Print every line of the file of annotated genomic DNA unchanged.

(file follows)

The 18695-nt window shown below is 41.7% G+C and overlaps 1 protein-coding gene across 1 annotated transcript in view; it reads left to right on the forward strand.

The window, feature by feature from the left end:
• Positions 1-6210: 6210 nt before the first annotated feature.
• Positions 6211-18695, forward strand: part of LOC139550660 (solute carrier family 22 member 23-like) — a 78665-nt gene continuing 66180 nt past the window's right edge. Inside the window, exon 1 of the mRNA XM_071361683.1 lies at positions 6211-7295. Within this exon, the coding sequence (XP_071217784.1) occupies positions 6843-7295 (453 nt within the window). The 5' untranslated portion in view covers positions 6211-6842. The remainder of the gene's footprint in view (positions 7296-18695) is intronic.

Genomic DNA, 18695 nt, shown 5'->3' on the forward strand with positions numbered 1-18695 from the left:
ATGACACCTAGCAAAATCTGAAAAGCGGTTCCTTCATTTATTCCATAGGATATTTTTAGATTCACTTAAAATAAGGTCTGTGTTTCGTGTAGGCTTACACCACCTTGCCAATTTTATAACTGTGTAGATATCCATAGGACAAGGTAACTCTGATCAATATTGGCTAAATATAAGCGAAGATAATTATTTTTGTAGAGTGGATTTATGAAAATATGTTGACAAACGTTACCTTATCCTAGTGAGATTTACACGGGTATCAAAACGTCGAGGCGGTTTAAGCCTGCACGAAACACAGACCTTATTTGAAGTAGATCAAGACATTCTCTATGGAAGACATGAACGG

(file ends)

The 18695-nt window shown below is 41.7% G+C and overlaps 1 protein-coding gene across 1 annotated transcript in view; it reads left to right on the forward strand.

The window, feature by feature from the left end:
• Positions 1-6210: 6210 nt before the first annotated feature.
• Positions 6211-18695, forward strand: part of LOC139550660 (solute carrier family 22 member 23-like) — a 78665-nt gene continuing 66180 nt past the window's right edge. Inside the window, exon 1 of the mRNA XM_071361683.1 lies at positions 6211-7295. Within this exon, the coding sequence (XP_071217784.1) occupies positions 6843-7295 (453 nt within the window). The 5' untranslated portion in view covers positions 6211-6842. The remainder of the gene's footprint in view (positions 7296-18695) is intronic.

Genomic DNA, 18695 nt, shown 5'->3' on the forward strand with positions numbered 1-18695 from the left:
ATGACACCTAGCAAAATCTGAAAAGCGGTTCCTTCATTTATTCCATAGGATATTTTTAGATTCACTTAAAATAAGGTCTGTGTTTCGTGTAGGCTTACACCACCTTGCCAATTTTATAACTGTGTAGATATCCATAGGACAAGGTAACTCTGATCAATATTGGCTAAATATAAGCGAAGATAATTATTTTTGTAGAGTGGATTTATGAAAATATGTTGACAAACGTTACCTTATCCTAGTGAGATTTACACGGGTATCAAAACGTCGAGGCGGTTTAAGCCTGCACGAAACACAGACCTTATTTGAAGTAGATCAAGACATTCTCTATGGAAGACATGAACGG